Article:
A NEW DEAL FOR THE ARTS A NEW DEAL FOR THE ARTS A NEW DEAL FOR THE ARTS
Introduction
About this Exhibit
Rediscovering America
Celebrating The People
Work Pays America
Activist Arts
Useful Arts

Useful Arts
Part 3

PART 1 | PART 2 | PART 3
Wall Hanging from The Milwaukee Handcraft Project

Wall Hanging by WPA Handcraft Project, Milwaukee, Wisconsin
By an unknown artist, Milwaukee Handcraft Project, WPA, ca. 1935-42
Block-printed cloth

Franklin D. Roosevelt Library, National Archives and Records Administration
(MO 70-117B)

The Milwaukee Handcraft Project began in 1935 as an experiment aimed at employing workers who were considered unemployable because of age or disability. The project soon became a thriving business, employing up to 900 workers who made rugs, draperies, furniture, wall hangings, and toys that were purchased by public institutions such as hospitals and schools. The wall hanging displayed here was given to Eleanor Roosevelt by the project.
Piecing Quilts, Nashville, Tennessee

"Mrs. Lizzie Chambers and Mrs. Mary Collier piecing quilts while Mrs. Octa Self, forelady of the quilting project directs the pattern they are to follow." WPA, Nashville, Tennessee, March 9, 1936
By an unknown photographer

National Archives, Records of the Work Projects Administration
(69-MP-3-21-550)

Poster: Federal Art Project, 1939

Federal Art Project 1939
By Jerome Roth, New York Federal Art Project, WPA, 1938
Silkscreen on coated paper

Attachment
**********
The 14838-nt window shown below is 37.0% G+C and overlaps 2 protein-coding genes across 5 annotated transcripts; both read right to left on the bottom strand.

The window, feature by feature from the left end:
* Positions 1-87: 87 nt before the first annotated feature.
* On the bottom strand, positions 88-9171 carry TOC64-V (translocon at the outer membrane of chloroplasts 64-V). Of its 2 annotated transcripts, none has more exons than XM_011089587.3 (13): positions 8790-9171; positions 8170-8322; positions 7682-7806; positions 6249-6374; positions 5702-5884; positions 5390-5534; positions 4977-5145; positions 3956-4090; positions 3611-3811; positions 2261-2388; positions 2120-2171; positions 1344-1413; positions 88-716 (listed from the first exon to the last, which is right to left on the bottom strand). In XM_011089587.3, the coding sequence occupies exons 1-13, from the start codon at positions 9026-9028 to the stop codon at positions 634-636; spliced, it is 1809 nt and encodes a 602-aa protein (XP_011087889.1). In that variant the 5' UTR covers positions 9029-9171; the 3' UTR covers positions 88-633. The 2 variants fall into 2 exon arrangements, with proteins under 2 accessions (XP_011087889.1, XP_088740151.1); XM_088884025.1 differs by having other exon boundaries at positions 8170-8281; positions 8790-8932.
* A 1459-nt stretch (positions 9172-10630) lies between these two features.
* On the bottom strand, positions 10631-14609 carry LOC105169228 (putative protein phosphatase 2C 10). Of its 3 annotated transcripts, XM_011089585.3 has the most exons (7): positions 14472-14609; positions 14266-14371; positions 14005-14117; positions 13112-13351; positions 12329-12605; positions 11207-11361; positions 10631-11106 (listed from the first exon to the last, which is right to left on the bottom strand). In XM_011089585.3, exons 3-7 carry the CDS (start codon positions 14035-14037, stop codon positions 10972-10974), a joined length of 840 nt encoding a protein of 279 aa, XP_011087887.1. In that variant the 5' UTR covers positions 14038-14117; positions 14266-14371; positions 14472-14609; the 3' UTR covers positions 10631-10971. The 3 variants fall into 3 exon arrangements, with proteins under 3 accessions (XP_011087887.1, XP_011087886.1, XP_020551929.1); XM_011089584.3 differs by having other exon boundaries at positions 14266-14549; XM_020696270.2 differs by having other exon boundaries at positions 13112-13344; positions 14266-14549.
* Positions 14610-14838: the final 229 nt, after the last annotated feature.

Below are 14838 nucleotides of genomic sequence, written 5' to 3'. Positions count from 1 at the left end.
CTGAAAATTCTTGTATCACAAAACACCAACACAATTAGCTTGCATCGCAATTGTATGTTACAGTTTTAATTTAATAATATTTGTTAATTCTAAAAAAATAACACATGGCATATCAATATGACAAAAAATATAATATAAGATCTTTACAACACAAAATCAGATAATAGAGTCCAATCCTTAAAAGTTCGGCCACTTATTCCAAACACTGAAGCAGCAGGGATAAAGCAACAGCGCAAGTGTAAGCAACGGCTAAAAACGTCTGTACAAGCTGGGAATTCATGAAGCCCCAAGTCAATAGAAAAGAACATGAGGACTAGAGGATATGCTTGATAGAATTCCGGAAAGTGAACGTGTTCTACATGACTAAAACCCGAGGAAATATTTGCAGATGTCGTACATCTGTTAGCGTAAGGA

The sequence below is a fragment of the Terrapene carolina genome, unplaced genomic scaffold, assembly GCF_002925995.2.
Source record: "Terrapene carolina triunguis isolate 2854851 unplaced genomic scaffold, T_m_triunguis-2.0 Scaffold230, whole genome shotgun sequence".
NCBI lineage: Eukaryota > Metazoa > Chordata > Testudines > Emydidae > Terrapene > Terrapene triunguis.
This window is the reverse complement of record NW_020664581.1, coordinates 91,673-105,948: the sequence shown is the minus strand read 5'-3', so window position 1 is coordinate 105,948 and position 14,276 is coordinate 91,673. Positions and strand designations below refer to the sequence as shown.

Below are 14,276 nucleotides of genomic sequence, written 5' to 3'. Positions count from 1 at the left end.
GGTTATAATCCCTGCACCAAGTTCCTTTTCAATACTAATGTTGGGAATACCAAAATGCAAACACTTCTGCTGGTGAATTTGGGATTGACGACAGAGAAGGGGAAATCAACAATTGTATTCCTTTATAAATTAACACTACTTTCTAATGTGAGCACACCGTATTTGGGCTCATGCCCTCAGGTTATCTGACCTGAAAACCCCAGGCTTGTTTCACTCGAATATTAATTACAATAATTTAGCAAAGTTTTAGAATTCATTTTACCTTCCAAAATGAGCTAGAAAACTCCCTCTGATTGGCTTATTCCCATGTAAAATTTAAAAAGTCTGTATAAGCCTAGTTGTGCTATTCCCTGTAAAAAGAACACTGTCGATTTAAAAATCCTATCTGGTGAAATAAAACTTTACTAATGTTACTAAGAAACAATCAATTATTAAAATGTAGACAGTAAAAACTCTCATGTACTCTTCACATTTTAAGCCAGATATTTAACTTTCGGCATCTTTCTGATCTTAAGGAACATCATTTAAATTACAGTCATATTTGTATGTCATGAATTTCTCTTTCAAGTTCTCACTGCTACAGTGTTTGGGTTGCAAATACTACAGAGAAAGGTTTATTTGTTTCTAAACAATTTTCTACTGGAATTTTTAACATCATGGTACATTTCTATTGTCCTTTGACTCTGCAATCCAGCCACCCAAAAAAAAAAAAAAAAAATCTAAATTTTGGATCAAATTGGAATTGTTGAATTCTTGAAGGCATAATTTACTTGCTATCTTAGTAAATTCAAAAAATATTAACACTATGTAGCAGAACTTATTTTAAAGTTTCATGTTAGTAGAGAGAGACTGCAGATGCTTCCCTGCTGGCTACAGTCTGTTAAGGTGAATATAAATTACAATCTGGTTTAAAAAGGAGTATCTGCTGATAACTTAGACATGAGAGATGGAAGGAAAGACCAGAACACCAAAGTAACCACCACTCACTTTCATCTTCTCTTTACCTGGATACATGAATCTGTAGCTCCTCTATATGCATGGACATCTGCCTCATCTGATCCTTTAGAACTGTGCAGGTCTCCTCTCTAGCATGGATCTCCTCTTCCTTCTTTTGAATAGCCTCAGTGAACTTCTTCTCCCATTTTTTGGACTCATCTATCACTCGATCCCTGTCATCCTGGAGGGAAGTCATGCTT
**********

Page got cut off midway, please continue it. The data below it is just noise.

National Archives, Records of the Work Projects Administration

"June", page from Federal Art Project Calendar

"June" (page from "Federal Art Project 1939")
By Alexander Dux, Poster Division, New York City Federal Art Project, WPA, 1938
Silkscreen

National Archives, Records of the Work Projects Administration

In 1938 Audrey McMahon, head of the WPA's New York City Federal Art Project, suggested that its Poster Division design and print a calendar for distribution to Members of Congress and administration officials, hoping to impress them with the quality of project work. The strategy backfired when one Congressman took to the floor of the House brandishing a copy of the calendar as he gave a speech attacking its production as a waste of taxpayers' money.
Handbill from "Spirochete"

Handbills for Chicago, Illinois, production of Spirochete, Illinois Federal Theatre Project, WPA, 1938

National Archives, Records of the Work Projects Administration
(Federal Theater Records, Vassar Collection of Programs and Promotional Materials, Box 156)

A "Living Newspaper," Spirochete describes the history of humanity's struggle against venereal disease. Public health experts such as the Surgeon General assisted with the script's development and endorsed its proposed solution--nationwide premarital screening. The advertisement shown here emphasizes the play's position that prudery and ignorance only aided the spread of this scourge.

National Archives and Records Administration

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